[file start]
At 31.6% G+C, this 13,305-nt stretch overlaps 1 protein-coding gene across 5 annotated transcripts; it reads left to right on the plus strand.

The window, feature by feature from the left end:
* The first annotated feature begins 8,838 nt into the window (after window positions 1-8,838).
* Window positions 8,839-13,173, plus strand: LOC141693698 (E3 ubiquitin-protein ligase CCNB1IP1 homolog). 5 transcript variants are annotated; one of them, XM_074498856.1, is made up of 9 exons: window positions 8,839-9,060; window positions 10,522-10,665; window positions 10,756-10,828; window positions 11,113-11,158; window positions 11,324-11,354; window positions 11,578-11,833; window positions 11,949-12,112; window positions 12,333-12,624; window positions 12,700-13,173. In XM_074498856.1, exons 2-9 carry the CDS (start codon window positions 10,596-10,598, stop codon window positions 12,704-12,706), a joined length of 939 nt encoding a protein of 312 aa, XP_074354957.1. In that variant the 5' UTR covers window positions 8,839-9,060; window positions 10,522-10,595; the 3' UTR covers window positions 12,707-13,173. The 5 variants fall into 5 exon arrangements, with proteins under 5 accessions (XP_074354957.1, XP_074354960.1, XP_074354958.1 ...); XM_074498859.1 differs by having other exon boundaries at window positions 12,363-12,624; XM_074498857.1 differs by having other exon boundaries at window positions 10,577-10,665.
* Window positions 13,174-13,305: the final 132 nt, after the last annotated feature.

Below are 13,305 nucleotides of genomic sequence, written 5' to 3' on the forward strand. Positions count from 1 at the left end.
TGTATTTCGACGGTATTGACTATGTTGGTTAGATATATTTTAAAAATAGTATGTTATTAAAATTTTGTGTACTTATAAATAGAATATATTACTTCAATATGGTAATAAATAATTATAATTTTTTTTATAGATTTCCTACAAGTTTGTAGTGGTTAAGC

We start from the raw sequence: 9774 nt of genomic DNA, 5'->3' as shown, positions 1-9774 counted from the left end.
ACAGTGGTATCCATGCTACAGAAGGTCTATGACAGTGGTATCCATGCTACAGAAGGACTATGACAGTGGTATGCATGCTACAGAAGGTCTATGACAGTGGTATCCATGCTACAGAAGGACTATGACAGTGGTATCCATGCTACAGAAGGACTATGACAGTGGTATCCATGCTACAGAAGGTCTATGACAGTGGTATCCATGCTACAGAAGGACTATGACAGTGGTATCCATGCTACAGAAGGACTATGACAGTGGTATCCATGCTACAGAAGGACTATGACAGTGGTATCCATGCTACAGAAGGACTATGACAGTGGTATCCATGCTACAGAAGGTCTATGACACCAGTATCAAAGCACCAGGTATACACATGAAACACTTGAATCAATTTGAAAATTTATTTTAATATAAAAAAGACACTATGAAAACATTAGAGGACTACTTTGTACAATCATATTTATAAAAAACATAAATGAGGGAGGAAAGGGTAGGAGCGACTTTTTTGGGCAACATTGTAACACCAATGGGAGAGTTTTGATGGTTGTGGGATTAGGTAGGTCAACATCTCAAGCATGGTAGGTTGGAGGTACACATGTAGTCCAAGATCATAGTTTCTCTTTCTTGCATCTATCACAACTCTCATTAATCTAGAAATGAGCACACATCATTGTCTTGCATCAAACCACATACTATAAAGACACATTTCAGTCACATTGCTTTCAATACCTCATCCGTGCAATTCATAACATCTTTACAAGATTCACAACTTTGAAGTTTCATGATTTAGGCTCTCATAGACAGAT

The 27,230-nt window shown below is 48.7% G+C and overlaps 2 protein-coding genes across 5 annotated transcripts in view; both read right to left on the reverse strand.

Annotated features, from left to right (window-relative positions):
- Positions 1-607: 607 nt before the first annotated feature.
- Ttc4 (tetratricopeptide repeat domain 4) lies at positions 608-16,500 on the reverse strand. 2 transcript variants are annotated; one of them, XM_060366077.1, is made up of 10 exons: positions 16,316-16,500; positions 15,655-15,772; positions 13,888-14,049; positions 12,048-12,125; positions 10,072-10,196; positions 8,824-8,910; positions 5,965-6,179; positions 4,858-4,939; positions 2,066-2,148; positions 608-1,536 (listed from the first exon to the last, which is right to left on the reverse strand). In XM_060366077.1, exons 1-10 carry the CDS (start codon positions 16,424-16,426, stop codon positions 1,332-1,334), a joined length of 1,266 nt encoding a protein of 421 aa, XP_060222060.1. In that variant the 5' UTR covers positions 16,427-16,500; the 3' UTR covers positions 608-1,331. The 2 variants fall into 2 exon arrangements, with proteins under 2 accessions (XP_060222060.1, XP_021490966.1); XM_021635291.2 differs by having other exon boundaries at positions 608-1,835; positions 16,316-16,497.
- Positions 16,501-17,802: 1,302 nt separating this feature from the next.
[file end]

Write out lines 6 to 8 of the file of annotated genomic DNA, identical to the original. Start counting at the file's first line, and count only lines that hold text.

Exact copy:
Below are 13,305 nucleotides of genomic sequence, written 5' to 3' on the forward strand. Positions count from 1 at the left end.
TGTATTTCGACGGTATTGACTATGTTGGTTAGATATATTTTAAAAATAGTATGTTATTAAAATTTTGTGTACTTATAAATAGAATATATTACTTCAATATGGTAATAAATAATTATAATTTTTTTTATAGATTTCCTACAAGTTTGTAGTGGTTAAGC

We start from the raw sequence: 9774 nt of genomic DNA, 5'->3' as shown, positions 1-9774 counted from the left end.